The Taming Of The Shrew
THE TAMING OF THE SHREW by William Shakespeare (Driftwood). At various venues. Runs to August 14. Pwyc ($20 suggested). driftwoodtheatre.com. See listings, page 50. Rating: NNN
Harkening back to the travelling troupes of the early modern period, Driftwood Theatre’s annual summer Bard’s Bus Tour performs the noble feat of bringing outdoor Shakespeare to communities around Ontario that might not otherwise have access to professional theatre. This year they’re offering a risqué BDSM take on The Taming Of The Shrew (50 Shades Of Shrew?) that’s set in Toronto’s queer community at the end of the 1980s.
Due to the misogynistic politics at the heart of the original text, in which Petruchio breaks down Katherina’s resistance to his amorous advances, Shrew has proved a difficult show for contemporary directors and audiences (although Ted Witzel managed a great adaptation in High Park back in 2013).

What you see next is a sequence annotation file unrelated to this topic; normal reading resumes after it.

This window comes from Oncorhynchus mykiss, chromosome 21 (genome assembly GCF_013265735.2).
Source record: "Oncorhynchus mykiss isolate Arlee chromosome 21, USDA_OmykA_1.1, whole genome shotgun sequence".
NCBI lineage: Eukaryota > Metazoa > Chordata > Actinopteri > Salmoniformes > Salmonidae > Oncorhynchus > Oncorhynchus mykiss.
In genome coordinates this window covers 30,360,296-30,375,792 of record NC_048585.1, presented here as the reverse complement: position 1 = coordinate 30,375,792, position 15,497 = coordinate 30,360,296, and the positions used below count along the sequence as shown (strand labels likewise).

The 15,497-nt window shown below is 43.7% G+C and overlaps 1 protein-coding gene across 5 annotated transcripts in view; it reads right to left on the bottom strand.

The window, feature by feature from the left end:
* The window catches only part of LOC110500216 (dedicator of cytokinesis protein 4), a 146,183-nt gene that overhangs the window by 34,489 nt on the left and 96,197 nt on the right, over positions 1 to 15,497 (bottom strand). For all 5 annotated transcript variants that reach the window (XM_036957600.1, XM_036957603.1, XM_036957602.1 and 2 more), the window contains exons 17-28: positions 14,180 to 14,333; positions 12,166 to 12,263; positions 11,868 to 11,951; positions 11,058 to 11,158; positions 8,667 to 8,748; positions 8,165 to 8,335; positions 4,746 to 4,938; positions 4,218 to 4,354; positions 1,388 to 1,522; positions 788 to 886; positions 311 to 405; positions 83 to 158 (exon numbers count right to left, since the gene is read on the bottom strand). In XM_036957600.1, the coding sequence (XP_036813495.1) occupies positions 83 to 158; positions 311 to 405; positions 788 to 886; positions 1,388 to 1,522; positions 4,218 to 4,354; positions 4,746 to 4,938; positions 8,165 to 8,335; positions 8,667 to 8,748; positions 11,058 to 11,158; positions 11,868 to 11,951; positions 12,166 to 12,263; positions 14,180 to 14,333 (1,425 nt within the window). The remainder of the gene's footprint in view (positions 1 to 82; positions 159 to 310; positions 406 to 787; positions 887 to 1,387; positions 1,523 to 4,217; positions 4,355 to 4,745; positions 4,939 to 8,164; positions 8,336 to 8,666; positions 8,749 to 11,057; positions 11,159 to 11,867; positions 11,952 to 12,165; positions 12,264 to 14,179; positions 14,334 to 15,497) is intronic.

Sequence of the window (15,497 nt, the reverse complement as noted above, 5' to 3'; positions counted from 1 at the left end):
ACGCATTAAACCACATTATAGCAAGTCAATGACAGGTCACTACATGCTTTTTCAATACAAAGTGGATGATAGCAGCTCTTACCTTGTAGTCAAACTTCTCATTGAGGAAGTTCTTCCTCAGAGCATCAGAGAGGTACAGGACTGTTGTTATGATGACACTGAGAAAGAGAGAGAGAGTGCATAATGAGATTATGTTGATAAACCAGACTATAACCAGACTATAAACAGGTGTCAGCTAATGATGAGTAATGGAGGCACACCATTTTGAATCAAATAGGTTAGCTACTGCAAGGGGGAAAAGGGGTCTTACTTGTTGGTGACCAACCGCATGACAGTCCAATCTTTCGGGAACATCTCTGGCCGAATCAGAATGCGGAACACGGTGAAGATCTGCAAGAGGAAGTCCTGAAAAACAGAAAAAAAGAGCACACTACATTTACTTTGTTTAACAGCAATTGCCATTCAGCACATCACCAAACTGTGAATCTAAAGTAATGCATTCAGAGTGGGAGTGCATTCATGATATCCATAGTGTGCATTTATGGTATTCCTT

Director D. Jeremy Smith recasts the competitive approach to love and sex within a wider discussion of consent, domination and rape culture that’s been brought to the fore by accusations against Jian Ghomeshi and Bill Cosby. For the most part, it works.
The Toronto-centric update finds the bulk of the action taking place around Church and Wellesley the weekend of the Pride parade, with places like Hamilton and Newmarket earning repeated chuckles as stand-ins for the play’s provincial locales.
The romantic manoeuvring is peppered with recurring songs, a venerable jukebox of thematically relevant 80s pop hits (everything from Prince’s 1999 to Depeche Mode’s Master And Servant) sung a cappella by the cast and nicely reminiscent of local 80s heroes the Nylons. Another cool retro touch is the modular set pieces produced by rearranging colourful giant Tetris blocks.
The ensemble is strong, with Geoffrey Armour’s Petruchio standing out, especially when he initially tangles with Siobhan Richardson’s Kate. The dynamic between the two is explosive, and at first it’s hard to imagine that any “taming” could possibly take place. Fiona Sauder also deserves a nod for her turn as the gender-fluid Lucentio in the play’s identity-swap subplot.
At two hours and 45 minutes, the show feels a little long, and there are certainly scenes that could be cut or trimmed. That said, the production is polished, intriguing and entertaining, even if some of the flashy elements don’t feel totally integrated.
Geoffrey Armour (left) and Drew O’Hara add BDSM to the Bard.